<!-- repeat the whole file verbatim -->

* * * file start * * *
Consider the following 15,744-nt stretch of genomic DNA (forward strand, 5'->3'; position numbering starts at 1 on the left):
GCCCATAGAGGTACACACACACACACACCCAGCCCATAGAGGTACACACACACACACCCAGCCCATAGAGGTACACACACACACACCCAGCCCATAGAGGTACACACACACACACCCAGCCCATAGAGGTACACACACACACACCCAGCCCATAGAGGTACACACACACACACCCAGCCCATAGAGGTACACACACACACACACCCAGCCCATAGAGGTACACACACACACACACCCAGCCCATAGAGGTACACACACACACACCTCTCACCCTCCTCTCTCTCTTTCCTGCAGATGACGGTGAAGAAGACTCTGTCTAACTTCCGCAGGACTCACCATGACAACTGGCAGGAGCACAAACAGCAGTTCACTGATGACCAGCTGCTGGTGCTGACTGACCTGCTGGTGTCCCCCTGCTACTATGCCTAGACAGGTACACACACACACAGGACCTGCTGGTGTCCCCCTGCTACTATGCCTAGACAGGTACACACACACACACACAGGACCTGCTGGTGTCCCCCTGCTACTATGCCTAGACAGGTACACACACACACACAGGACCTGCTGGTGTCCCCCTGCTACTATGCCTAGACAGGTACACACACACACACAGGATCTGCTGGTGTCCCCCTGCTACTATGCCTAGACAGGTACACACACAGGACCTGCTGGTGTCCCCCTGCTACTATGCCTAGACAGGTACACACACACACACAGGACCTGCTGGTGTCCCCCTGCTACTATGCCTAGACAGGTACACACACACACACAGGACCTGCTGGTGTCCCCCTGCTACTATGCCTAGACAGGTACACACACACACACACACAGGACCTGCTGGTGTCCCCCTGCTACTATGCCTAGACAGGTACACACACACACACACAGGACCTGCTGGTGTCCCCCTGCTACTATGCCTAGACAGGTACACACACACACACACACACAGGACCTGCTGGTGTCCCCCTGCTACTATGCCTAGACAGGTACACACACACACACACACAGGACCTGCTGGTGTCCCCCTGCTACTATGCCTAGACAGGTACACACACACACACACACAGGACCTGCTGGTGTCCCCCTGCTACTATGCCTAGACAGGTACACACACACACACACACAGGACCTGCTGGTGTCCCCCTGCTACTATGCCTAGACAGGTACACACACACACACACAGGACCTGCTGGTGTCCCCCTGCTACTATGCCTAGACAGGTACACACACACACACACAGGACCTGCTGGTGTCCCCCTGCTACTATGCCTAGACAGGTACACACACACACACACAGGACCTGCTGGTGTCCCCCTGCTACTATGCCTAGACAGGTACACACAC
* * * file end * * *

Consider the following 15,744-nt stretch of genomic DNA (forward strand, 5'->3'; position numbering starts at 1 on the left):
GCCCATAGAGGTACACACACACACACACCCAGCCCATAGAGGTACACACACACACACCCAGCCCATAGAGGTACACACACACACACCCAGCCCATAGAGGTACACACACACACACCCAGCCCATAGAGGTACACACACACACACCCAGCCCATAGAGGTACACACACACACACCCAGCCCATAGAGGTACACACACACACACACCCAGCCCATAGAGGTACACACACACACACACCCAGCCCATAGAGGTACACACACACACACCTCTCACCCTCCTCTCTCTCTTTCCTGCAGATGACGGTGAAGAAGACTCTGTCTAACTTCCGCAGGACTCACCATGACAACTGGCAGGAGCACAAACAGCAGTTCACTGATGACCAGCTGCTGGTGCTGACTGACCTGCTGGTGTCCCCCTGCTACTATGCCTAGACAGGTACACACACACACAGGACCTGCTGGTGTCCCCCTGCTACTATGCCTAGACAGGTACACACACACACACACAGGACCTGCTGGTGTCCCCCTGCTACTATGCCTAGACAGGTACACACACACACACAGGACCTGCTGGTGTCCCCCTGCTACTATGCCTAGACAGGTACACACACACACACAGGATCTGCTGGTGTCCCCCTGCTACTATGCCTAGACAGGTACACACACAGGACCTGCTGGTGTCCCCCTGCTACTATGCCTAGACAGGTACACACACACACACAGGACCTGCTGGTGTCCCCCTGCTACTATGCCTAGACAGGTACACACACACACACAGGACCTGCTGGTGTCCCCCTGCTACTATGCCTAGACAGGTACACACACACACACACACAGGACCTGCTGGTGTCCCCCTGCTACTATGCCTAGACAGGTACACACACACACACACAGGACCTGCTGGTGTCCCCCTGCTACTATGCCTAGACAGGTACACACACACACACACACACAGGACCTGCTGGTGTCCCCCTGCTACTATGCCTAGACAGGTACACACACACACACACACAGGACCTGCTGGTGTCCCCCTGCTACTATGCCTAGACAGGTACACACACACACACACACAGGACCTGCTGGTGTCCCCCTGCTACTATGCCTAGACAGGTACACACACACACACACACAGGACCTGCTGGTGTCCCCCTGCTACTATGCCTAGACAGGTACACACACACACACACAGGACCTGCTGGTGTCCCCCTGCTACTATGCCTAGACAGGTACACACACACACACACAGGACCTGCTGGTGTCCCCCTGCTACTATGCCTAGACAGGTACACACACACACACACAGGACCTGCTGGTGTCCCCCTGCTACTATGCCTAGACAGGTACACACAC